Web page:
Final Iridium NEXT satellites launched
McLean, VA-based Iridium Communications Inc. announced on January 11 that at 07:31 am PST (15:31 UTC) a flight-proven SpaceX Falcon 9 rocket launched from Vandenberg Air Force Base and delivered the final 10 Iridium NEXT satellites to low earth orbit (LEO). All 10 satellites have successfully communicated with the Iridium Satellite Network Operations Center and are preparing to undergo initial on-orbit testing. This was the eighth and final launch for Iridium’s historic launch campaign with SpaceX, seeing a total of 75 new satellites deployed over less than two years.
Iridium has invested approximately $3 billion to replace its original satellite system with a new, state-of-the-art network, ushering in an era of financial and technological transformation for the company. At the core of this transformation is the dramatic change in cash flows as construction capital expenses end and a decade or longer “capex holiday” allows significant cash generation from existing and new services. These include Iridium Certus, which will provide the world’s fastest and only truly global specialty L-band broadband connectivity, enabling highly mobile internet access using smaller and more cost-effective terminals, and the Aireon aircraft surveillance system, extending real-time visibility of aircraft for air traffic controllers and airlines to the entire planet for the first time.
“It has been an honor to deliver 75 new Iridium NEXT satellites to orbit. Matt and the entire Iridium NEXT team have been incredible to work with,” said Gwynne Shotwell, president and COO at SpaceX. “On behalf of all of our employees, congratulations to Iridium on achieving this incredible milestone.”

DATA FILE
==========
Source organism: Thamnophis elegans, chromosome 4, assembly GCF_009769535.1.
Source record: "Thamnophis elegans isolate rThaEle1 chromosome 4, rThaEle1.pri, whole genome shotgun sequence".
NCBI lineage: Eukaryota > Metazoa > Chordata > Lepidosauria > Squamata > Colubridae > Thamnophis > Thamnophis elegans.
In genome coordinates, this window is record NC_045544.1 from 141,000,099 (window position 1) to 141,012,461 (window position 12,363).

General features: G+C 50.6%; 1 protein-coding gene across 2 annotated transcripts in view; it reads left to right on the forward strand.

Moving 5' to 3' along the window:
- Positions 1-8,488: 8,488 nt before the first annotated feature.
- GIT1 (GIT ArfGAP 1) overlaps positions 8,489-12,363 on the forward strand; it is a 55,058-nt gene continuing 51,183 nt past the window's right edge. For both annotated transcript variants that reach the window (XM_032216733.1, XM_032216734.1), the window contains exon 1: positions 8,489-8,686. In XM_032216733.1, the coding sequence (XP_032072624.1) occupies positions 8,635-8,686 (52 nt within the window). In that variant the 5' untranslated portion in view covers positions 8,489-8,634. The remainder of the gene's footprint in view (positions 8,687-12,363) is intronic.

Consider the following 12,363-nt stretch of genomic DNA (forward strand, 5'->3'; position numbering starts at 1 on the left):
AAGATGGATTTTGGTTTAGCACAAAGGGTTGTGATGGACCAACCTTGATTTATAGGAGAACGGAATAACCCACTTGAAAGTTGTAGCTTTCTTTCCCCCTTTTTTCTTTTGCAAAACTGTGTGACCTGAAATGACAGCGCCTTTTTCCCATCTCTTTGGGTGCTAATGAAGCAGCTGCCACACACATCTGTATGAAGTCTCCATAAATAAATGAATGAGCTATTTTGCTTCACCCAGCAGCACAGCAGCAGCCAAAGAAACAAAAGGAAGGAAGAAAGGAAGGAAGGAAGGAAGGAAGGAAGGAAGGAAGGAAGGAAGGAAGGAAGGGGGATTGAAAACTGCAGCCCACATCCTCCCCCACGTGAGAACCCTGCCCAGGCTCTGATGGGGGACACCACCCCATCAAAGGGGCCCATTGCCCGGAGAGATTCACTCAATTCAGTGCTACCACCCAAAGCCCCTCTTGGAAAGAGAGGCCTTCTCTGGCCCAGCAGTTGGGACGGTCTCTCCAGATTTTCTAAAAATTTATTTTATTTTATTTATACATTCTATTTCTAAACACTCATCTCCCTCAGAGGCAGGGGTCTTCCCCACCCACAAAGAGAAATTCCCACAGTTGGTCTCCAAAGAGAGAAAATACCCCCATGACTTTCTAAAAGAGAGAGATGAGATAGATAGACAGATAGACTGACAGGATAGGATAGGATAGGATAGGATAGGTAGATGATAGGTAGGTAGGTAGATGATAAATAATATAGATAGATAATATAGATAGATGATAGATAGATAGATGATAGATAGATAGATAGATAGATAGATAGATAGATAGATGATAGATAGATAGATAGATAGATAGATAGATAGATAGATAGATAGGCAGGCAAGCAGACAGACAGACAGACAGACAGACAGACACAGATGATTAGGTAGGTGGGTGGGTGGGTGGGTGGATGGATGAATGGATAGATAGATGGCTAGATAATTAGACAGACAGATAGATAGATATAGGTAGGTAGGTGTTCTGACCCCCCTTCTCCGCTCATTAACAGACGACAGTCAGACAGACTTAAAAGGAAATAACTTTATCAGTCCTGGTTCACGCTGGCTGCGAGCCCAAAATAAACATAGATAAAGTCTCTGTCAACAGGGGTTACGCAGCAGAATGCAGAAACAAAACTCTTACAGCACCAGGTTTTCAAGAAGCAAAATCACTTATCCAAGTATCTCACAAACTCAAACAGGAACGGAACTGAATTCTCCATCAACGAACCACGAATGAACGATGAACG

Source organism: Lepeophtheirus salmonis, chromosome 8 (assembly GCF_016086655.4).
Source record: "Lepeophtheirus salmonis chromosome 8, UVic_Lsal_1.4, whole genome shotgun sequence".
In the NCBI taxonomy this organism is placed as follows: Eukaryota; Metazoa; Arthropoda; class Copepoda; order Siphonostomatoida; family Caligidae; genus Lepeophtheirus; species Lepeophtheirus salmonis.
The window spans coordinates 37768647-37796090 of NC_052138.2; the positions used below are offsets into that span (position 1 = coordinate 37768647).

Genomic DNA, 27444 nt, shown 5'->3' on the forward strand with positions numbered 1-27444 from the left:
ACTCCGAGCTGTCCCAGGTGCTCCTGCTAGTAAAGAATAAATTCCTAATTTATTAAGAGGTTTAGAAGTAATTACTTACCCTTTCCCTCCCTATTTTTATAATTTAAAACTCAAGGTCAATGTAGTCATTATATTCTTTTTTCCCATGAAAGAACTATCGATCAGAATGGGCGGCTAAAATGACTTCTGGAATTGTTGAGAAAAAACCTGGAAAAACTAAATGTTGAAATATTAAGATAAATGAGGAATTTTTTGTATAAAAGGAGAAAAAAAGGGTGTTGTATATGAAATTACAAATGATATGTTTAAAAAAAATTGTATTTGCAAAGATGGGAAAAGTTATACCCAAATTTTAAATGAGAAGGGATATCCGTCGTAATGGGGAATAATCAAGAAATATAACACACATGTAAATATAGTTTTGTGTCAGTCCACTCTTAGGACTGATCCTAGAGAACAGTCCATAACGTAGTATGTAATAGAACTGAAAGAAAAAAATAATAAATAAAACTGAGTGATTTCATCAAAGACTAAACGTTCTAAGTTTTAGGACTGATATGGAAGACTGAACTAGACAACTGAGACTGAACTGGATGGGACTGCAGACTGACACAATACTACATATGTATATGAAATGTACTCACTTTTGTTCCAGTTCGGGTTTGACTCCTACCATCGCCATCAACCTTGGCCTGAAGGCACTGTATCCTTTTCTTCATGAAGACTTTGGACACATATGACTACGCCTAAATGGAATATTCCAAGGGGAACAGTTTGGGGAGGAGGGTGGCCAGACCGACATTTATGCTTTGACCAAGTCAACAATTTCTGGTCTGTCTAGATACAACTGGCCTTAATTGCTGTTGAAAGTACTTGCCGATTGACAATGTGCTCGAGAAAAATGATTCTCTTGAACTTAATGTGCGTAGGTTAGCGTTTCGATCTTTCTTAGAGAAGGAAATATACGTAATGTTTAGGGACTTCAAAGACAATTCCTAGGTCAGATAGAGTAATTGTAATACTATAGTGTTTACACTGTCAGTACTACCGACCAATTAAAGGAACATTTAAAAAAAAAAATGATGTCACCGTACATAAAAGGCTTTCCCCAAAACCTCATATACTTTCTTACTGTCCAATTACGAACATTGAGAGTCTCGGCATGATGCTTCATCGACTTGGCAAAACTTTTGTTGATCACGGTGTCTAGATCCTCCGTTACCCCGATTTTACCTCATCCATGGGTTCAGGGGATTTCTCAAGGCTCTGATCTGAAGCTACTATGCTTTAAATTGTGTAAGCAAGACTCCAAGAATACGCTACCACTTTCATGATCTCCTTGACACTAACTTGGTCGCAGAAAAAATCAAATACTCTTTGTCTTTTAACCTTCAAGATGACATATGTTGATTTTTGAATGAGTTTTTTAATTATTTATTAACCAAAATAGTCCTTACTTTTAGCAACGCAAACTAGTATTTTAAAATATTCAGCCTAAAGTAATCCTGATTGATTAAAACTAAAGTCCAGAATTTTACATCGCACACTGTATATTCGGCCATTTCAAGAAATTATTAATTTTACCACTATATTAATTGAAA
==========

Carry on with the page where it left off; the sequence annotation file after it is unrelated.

The Iridium satellite constellation is unlike any other in orbit and is the only communications network with pole-to-pole coverage of the entire planet. It is comprised of six polar orbiting planes, each containing 11 crosslinked satellites totaling 66 in the operational constellation, creating a web of coverage around the Earth. The 10 Iridium NEXT satellites launched as part of this final mission were deployed to orbital plane three. Since the launches began, the constellation has been undergoing a one-for-one replacement, new satellite for old, achieved through a highly choreographed in-space maneuver known as a “slot swap.”
“There are few words to describe what it feels like to complete a vision started many years ago when I joined the company and what it means for Iridium and our future,” said Iridium CEO Matt Desch. “Our gratitude to SpaceX for helping bring this new generation of satellites to orbit, so flawlessly every time is beyond words. However, for Iridium, we’re not quite across the finish line yet, as there is still some work to do to put these satellites into operation. Once that’s complete, our future will be in place. I’m just incredibly proud of our team right now.”
To date, new satellites make up 60 of the 66 satellites in operation, with the final six scheduled for activation in the coming weeks from today’s launch. Iridium NEXT satellites were designed by Thales Alenia Space, which serves as system prime contractor, and are being integrated by Thales’ subcontractor, Northrop Grumman. The production process features an 18-station, state-of-the-art assembly line system for all 81 Iridium NEXT satellites being built.
“Totally deployed, Iridium NEXT is now arguably the world’s highest performance and most sophisticated constellation which represents today’s state of the art in terms of technology and flexibility and Thales Alenia Space is so proud for having risen to this huge challenge. I would like to thank Iridium for having placed its trust in us, and thank everybody at my company, at Iridium and at our partners for having worked as “One Team,” all with the sole objective of delivering the constellation to orbit as quickly as possible, while guaranteeing top-flight quality,” declared Jean Loïc Galle, CEO of Thales Alenia Space.
In total, 81 satellites are being built with 75 successfully launched. Nine of the satellites launched will serve as on-orbit spares, and the remaining six will be ground spares.